Pacinian corpuscles

Ruffini end organs

Meissner corpuscles

Free nerve endings

Question 23. A patient with a diagnosis of insomnia is surprised when his physician explains to him that his brain is still highly active during normal sleep. Which of the following statements best captures the character of brain activity during sleep? (Points : 0.4)

“Fewer neurons in your brain are firing when you're asleep, but they're more synchronized than when you're awake.”

“While you're obviously less aware of stimuli when you're asleep, your brain is actually more active when you're asleep than when you're awake.”

“There are four types of brain activity, and actually all of them occur at different stages of sleep.”

“Your brain alternates between periods of activity and periods of inactivity when you're asleep, and these correspond to your eye movement.”

Question 24. A 48-year-old male has a new diagnosis of Guillain-Barré syndrome. Which of the following processes underlies the deficits that accompany the degeneration of myelin in his peripheral nervous system (PNS)? (Points : 0.4)

The destruction of myelin causes fewer Schwann cells to be produced in the patient's PNS.

The axonal transport system is compromised by the lack of myelin surrounding nerve cells.

Nerve cells lack insulation and impulse conduction is compromised by the destruction of myelin.

A deficit of myelin predisposes the patient to infection by potential pathogens.

Question 25. A 70-year-old male has been diagnosed with a stroke that resulted in an infarct to his cerebellum. Which of the following clinical findings would be most closely associated with cerebellar insult? (Points : 0.4)

Flaccid loss of muscle tone

Difficulty starting movement, stopping movement, and maintaining rhythmic movement

Tremor, rigidity, and bradykinesia

Unsteady gait and difficulty speaking and swallowing

Question 26. When reviewing the purpose/action of neurotransmitters as they interact with different receptors, the nursing instructor gives an example using acetylcholine. When acetylcholine is released at the sinoatrial node in the right atrium of the heart, it is:

positively charged

inhibitory

overstimulated

dormant

Question 27. A toddler is displaying signs and symptoms of weakness and muscle atrophy. The pediatric neurologist suspects it may be a lower motor neuron disease called spinal muscular atrophy (SMA). The patient's family asks how he got this. The nurse will respond:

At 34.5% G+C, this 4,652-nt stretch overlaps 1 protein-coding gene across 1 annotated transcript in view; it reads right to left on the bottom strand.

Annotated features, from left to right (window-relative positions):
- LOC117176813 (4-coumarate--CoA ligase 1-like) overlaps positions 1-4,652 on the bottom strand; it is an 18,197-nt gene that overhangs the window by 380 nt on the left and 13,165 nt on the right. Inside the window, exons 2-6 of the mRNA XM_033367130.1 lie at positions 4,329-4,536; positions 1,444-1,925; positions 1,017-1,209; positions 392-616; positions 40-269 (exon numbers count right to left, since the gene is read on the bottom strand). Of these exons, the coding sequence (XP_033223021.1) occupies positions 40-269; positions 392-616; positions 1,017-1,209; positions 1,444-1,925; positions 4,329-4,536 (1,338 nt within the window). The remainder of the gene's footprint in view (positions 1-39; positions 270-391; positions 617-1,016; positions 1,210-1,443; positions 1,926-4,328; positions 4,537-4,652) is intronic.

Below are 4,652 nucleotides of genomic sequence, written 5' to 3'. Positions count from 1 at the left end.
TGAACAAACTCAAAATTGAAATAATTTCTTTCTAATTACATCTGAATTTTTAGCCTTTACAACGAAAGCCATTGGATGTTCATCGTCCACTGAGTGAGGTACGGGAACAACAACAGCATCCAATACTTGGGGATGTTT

This could result from playing in soil and then ingesting bacteria that are now attacking his motor neurons.

No one really knows how this disease is formed. We just know that in time, he may grow out of it.

This is a degenerative disorder that tends to be inherited as an autosomal recessive trait.

This is a segmental demyelination disorder that affects all nerve roots and eventually all muscle groups as well.

Question 28. A child is experiencing difficulty with chewing and swallowing. The nurse knows that which of the following cells may be innervating specialized gut-related receptors that provide taste and smell?

Special somatic afferent fibers

General somatic afferents

Special visceral afferent cells

General visceral afferent neurons

Question 29. While assessing a critically ill patient in the emergency department, the nurse notes on the cardiac monitor an R-on-T premature ventricular beat that develops into ventricular tachycardia (VT).Immediately, the patient became unresponsive. The nurse knows that based on pathophysiologic principles, the most likely cause of the unresponsiveness is:

metabolic acidosis that occurs spontaneously following any dysrhythmias.

interruption of the blood/oxygen supply to the brain.

massive cerebrovascular accident (CVA) resulting from increased perfusion.

a blood clot coming from the heart and occluding the carotid arteries.

Question 30. The parents of a 3-year-old boy have brought him to a pediatrician for assessment of the boy's late ambulation and frequent falls. Subsequent muscle biopsy has confirmed a diagnosis of Duchenne muscular dystrophy. Which of the following teaching points should the physician include when explaining the child's diagnosis to his parents?

Your son's muscular dystrophy is a result of faulty connections between muscles and the nerves that normally control them.

He'll require intensive physical therapy as he grows up, and there's a good chance that he will outgrow this problem as he develops.

Your son will be prone to heart problems and decreased lung function because of this.

His muscles will weaken and will visibly decrease in size relative to his body size throughout his childhood.

Question 31. Following a car accident of a male teenager who did not have his seatbelt on, he arrived in the emergency department with a traumatic brain injury. He has severe cerebral edema following emergent craniotomy. Throughout the night, the nurse has been monitoring and reporting changes in his assessment. Which of the following assessments correspond to a supratentorial herniation that has progressed to include midbrain involvement? Select all that apply.

A) Clouding of consciousness

B) Decorticate posturing with painful stimulation

C) Pupils fixed at approximately 5 mm in diameter

D) Respiration rate of 40 breaths/minute

E) Decerebrate posturing following painful stimulation of the sternum

Question 32. A patient with a diagnosis of depression has been prescribed a medication that ultimately increases the levels of the neurotransmitter serotonin between neurons. Which of the following processes will accompany the actions of the neurotransmitter in her chemical synapses?

Two-way communication between neurons is permitted, in contrast to the one-way communication in electrical synapses.

Communication between a neuron and the single neuron it is connected with will be facilitated.

The neurotransmitter will cross gap junctions more readily.